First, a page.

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By Jainita Patel and Yakuta Poonawalla
San Francisco Park Stewardship
“The sound that I want to hear is the only thing I really trust in myself, what it is and where it wants to go….”
Raven Chacon is a composer and artist who works primarily with experimental sound. A former member of the American Indian art collective Postcommodity, Chacon has a long career as a composer, collaborating with sound artists in his home in Albuquerque, N.M., and in the Bay Area. Chacon explores the intricacy of noises that make up the world around us and brings attention to different ways sounds can tell a story. He is a renowned Navajo artist who is also a teacher at the Native American Composer Apprenticeship Project (NACAP), where he mentors up to a dozen students a year in classical and chamber music.
Now Chacon, in collaboration with The Living Earth Show, is bringing his latest work to Lands End. Tremble Staves is a 70-minute performance at Sutro Baths on October 19. Chacon and The Living Earth Show will use water as an instrument to illuminate its role in our lives.
We had a chance to sit down for a Q&A with Chacon:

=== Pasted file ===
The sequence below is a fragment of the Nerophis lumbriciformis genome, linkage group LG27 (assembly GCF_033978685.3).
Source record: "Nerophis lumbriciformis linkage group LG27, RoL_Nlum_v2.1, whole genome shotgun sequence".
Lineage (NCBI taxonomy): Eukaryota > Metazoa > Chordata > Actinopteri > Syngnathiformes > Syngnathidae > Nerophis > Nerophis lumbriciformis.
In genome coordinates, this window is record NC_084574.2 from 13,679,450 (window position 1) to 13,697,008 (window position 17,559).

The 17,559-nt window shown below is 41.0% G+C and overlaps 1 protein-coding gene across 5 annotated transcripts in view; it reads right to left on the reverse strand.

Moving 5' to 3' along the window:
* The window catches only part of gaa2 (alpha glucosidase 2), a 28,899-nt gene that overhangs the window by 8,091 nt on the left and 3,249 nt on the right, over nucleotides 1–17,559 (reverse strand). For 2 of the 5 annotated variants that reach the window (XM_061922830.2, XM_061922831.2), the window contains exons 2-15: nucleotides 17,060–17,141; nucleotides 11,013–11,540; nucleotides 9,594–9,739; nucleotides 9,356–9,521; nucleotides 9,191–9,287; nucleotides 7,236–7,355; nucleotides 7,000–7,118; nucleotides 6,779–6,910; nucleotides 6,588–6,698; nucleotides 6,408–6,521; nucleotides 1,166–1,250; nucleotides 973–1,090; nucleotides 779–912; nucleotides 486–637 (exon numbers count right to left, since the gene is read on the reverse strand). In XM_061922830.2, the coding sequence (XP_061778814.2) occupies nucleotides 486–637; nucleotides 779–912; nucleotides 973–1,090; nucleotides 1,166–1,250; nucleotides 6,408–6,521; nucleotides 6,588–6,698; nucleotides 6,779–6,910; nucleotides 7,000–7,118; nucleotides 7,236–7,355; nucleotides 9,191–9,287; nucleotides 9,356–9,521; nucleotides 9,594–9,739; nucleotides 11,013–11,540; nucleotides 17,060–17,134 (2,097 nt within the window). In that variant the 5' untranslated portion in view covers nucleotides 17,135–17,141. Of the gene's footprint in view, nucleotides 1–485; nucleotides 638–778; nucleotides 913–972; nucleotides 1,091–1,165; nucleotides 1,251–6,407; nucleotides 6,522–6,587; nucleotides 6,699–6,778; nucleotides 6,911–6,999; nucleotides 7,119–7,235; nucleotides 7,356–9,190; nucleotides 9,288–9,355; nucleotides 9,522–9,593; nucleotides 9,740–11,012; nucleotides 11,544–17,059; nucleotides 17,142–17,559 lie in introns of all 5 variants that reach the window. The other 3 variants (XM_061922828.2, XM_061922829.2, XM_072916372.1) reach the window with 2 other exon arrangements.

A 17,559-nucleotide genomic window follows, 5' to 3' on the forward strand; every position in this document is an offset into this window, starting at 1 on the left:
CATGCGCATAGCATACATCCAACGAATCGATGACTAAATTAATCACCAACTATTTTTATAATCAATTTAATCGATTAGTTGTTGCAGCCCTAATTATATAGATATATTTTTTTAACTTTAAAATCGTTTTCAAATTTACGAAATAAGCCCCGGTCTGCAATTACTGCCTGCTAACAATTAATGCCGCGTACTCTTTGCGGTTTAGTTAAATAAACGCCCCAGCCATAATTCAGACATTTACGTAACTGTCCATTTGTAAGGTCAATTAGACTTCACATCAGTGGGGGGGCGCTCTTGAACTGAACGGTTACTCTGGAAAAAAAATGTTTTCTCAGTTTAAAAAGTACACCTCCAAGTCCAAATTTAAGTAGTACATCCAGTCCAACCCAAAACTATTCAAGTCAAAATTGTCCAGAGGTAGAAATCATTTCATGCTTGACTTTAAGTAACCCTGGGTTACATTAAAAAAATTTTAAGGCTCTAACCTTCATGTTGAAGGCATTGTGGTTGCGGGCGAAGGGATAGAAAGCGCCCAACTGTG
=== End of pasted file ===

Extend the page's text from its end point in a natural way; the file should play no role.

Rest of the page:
I grew up here on the Navajo reservation. Later on, the family moved to Albuquerque, New Mexico, and it was there that I had the opportunity to take piano lessons and to learn more about music theory and performance. I guess in a way I was kind of forced to take piano lessons, but I loved it. I didn’t stick with the piano for too long. I ended up learning the guitar and wanted to learn other instruments, teaching myself how to play, trying to play other chamber instruments, because I already had the basis of already being able to read music with the piano lessons. Later, I began experimenting with performance and building instruments and recording sounds any way I could. This eventually led me to want to study music in the university.
Much of my work involves writing music for other people who play the so-called classical instruments or who read music notation. Another part is performing and improvising music, building instruments or playing nontraditional instruments. This can involve people who don’t read music notation or aren’t classically trained, but still are nonetheless quite capable musicians and improvisors themselves. A third thing came about from these improvisations and that was making installations or artworks that used sound as the vehicle for their concept or the mode of telling a story, but they don’t exist as a recording or a performance or music composition, they might exist as something more suited to an art museum, something maybe presented as something without a duration, maybe using a room more as an instrument rather than anybody in particular playing the sounds. These are three separate modes that I work in and keep separate in a lot of ways. I go and write a piece, for instance, with The Living Earth Show who are also performers that are interested in multi-medium presentations of how they show their work; they might incorporate costuming, video and dance. But it can be rare occasion that these things might be integrated into the chamber works that I compose.